WASHINGTON — As President Biden approaches 100 days in office, one of the secrets to his relatively strong numbers in the new NBC News poll is his standing with independents.
And these independents will be key to watch when we start looking ahead to 2022 and 2024, because they are the majority-makers in our polarized times.
Right now, independents in the poll look more like Democratic respondents, and they’re responsible for his numbers being north of 50 percent almost across the board:
- 53 percent of all Americans approve of Biden’s job, including 90 percent of Democrats, 61 percent of independents but just 9 percent of Republicans
- 69 percent approve of his handling of the coronavirus, including 94 percent of Democrats, 81 percent of independents (!!!) and even 36 percent of Republicans.
- 52 percent approve of Biden’s job when it comes to uniting the country, including 82 percent of Democrats, 59 percent of independents but just 15 percent of Republicans.
- And 59 percent think Biden’s infrastructure plan is a good idea, including 87 percent of Democrats, 68 percent of independents but just 21 percent of Republicans.
That’s the good news for Biden in the poll. But here’s what happens when these independents join the other side:
- 34 percent of all Americans approve of Biden’s handling of the gun issue, including 59 percent of Democrats, 36 percent of independents and just 6 percent of Republicans.
- And just 33 percent approve of his handling of the border and immigration, including 60 percent of Democrats, 33 percent of independents and 5 percent of Republicans.
Bottom line: Biden gets to a majority coalition when you combine universal support from Democrats and majority-plus support from independents — pretty much what we saw play out in the 2020 presidential election.
But when you take away those independents?
That’s when the trouble begins.
More from the poll: 55 percent support a more active government
The poll shows that the other secret to Biden’s early success in these (almost) first 100 days has been the American public’s support for a more active government.
Per the poll, 55 percent of adults agree with the statement that the government should do more to solve problems and help meet the needs of people, versus 41 percent who agree with the statement that the government is doing too many things that are better left to businesses and individuals.
That majority-plus support for doing more — backed by 82 percent of Democrats and 60 percent of independents — is consistent to what our poll found during Donald Trump’s four years in White House.
But it’s a reversal from the Obama Era, when the percentage of Americans in favor of government doing more was often below 50 percent.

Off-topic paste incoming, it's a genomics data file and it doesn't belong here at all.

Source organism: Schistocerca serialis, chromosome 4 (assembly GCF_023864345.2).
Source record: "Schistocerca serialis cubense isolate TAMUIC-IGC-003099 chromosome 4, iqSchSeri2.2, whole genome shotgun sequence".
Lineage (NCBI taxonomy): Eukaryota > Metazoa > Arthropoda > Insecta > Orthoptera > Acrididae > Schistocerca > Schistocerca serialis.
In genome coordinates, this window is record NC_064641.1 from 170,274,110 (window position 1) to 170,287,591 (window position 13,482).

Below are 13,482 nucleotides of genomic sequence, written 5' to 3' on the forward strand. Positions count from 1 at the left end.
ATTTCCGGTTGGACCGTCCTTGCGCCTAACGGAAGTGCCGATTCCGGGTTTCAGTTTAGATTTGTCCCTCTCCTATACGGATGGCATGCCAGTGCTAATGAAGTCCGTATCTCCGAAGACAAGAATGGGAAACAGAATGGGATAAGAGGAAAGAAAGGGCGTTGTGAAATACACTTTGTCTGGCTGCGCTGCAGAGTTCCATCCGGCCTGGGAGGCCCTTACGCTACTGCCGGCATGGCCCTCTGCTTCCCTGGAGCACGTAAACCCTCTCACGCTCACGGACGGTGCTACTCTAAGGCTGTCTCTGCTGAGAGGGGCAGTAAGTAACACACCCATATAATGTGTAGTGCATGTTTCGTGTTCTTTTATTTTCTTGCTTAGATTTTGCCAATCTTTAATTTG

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Data Download: The numbers you need to know today
61 percent: The share of American adults who believe that the worst of the coronavirus is behind us, per the new NBC News poll.
25 percent: The share of voters who said the worst was behind us in October’s poll.
57 percent: The share of Americans in the same poll who say they’ve already been vaccinated.
19 percent: The share of Americans who say they won’t get a vaccine or will only get it if it’s required.
32,225,598: The number of confirmed cases of coronavirus in the United States, per the most recent data from NBC News and health officials. (That’s 149,873 more than Friday morning.)
576,289: The number of deaths in the United States from the virus so far, per the most recent data from NBC News. (That’s 1,968 more than Friday morning.)
228,661,408: The number of vaccine doses administered in the U.S.
26.1 percent: The share of Americans who are fully vaccinated
3: The number of days left for Biden to reach his 100-day vaccination goal.
Troy Carter wins Louisiana House runoff
On Saturday, Democrat Troy Carter defeated fellow Democrat Karen Carter Peterson, 55 percent to 45 percent, in the runoff to fill the congressional seat vacated by former Rep. Cedric Richmond, D-La., who left to join the Biden White House.
Richmond had endorsed Carter.
And as the New York Times’ Jonathan Martin observed, that Richmond endorsement ended up mattering more than the progressive outside groups that supported Carter Peterson.
All politics can still be local.
And the number of the week is … 70 percent
Don’t miss this week’s pod, when we took a look at how parents of school aged children view how their child’s school has handled the pandemic.
ICYMI: What else is happening in the world
Don’t miss a timeline — from one of us — of all the major developments of Biden’s first 100 days.
Henry Gomez checks in with Pennsylvania voters as Biden approaches 100 days in office.
Gomez also reports that Rep. Tim Ryan, D-Ohio, is running for the U.S. Senate.
House Minority Leader Kevin McCarthy avoided questions about his phone call with Trump on January 6.
Some Black Democrats are wary of the party’s push for a full federal overhaul of voting and redistricting laws.
House Republicans are meeting in Orlando this week to try to unify around an agenda ahead of 2022.
The Biden administration is promising more aid to India as the country continues to be gripped by record Covid deaths.
The White House is extending a pandemic eviction moratorium until June.